When all is said and done all the slogans we see on signs or hear in chants ultimately go to how to achieve social justice in America. The word “equal” and “equality” are thrown around, but they do not quite fit so we shall just say that social justice is really open opportunity for all who live here. Thomas Jefferson said that “justice is the fundamental law of society” but perhaps the fundamental goal of society is open opportunity. How do we get there if this is an acceptable goal to most Americans of goodwill?
President Lyndon Johnson enunciated two opposite ways to achieve social justice and he selected one and acted upon it. He said that we could help Americans develop “to the best of their talents” or we could “address unequal history” before addressing unequal opportunity. The first solution starts with the individual and works its way up and the second starts with the group and works its way down. President Johnson chose the second solution and embarked on an ambitious War on Poverty as an attempt to right history and, along with Congress, spent many trillions from the top down in an attempt to create racial parity and open the doors to equal opportunity for black Americans. Part of the plan, intended to alleviate inner city poverty, had the unintended consequence of re-structuring the black family and the consequences of this re-structuring have been devastating for many individuals and actually closed doors of opportunity once open. This is not a criticism of the President and Congress it is simply the recognition that more calls for top-down social justice solutions are going to have the same result. There is no amount of increased taxes, reparations, confiscations, punishments, shaming, bureaucracies, programs, or changes to the nature of our governing structure that is going to have any impact whatsoever on opening opportunities for all in our nation.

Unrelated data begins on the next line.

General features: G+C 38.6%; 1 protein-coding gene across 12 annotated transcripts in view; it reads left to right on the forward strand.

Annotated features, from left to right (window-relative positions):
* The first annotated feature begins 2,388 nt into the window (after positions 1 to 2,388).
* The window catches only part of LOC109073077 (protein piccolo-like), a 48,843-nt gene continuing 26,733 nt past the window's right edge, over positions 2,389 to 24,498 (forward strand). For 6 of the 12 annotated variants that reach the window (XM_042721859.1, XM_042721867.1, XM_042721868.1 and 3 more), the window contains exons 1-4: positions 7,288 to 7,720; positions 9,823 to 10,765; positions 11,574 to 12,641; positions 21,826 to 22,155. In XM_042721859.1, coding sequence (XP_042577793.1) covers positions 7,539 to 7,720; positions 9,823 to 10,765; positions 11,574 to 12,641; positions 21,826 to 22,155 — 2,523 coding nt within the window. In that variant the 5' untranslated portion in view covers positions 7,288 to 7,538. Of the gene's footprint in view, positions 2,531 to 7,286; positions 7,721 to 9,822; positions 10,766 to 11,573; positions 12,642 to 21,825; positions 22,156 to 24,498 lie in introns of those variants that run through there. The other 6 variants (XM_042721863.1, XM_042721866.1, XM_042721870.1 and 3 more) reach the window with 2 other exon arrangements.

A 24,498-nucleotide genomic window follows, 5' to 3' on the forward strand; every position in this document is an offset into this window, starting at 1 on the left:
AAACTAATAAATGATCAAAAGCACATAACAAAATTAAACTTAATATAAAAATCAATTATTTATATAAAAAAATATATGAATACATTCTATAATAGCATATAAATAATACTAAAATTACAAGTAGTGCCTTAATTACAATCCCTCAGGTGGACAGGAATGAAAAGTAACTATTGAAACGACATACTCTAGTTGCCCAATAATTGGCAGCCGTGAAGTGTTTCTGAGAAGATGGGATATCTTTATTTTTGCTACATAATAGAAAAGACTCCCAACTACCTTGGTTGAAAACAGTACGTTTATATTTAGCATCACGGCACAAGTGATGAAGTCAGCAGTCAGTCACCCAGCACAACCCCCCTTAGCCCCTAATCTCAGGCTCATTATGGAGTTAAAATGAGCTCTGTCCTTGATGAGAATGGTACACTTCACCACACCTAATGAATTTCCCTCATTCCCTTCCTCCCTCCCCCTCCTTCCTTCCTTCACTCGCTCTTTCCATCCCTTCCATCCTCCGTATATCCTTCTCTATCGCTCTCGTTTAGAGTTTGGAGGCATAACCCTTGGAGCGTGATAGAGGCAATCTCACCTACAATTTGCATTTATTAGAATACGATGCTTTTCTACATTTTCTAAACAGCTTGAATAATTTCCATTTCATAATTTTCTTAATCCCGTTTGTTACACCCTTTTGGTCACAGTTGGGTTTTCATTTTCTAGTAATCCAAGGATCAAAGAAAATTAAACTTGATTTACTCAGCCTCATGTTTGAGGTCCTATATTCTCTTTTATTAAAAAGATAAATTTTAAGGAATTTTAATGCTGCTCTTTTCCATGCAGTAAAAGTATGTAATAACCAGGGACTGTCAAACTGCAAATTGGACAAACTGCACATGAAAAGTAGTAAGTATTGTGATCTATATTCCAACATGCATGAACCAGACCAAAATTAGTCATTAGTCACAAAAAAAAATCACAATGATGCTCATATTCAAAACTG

President Lyndon B. Johnson (center) meets with (from left to right) Martin Luther King, Jr., Whitney Young, James Farmer in the Oval Office of the White House, January 18, 1964. Photo by Yoichi Okamoto. Lyndon Baines Johnson Library and Museum / NARA. Image Credit: USA.gov
What can we do?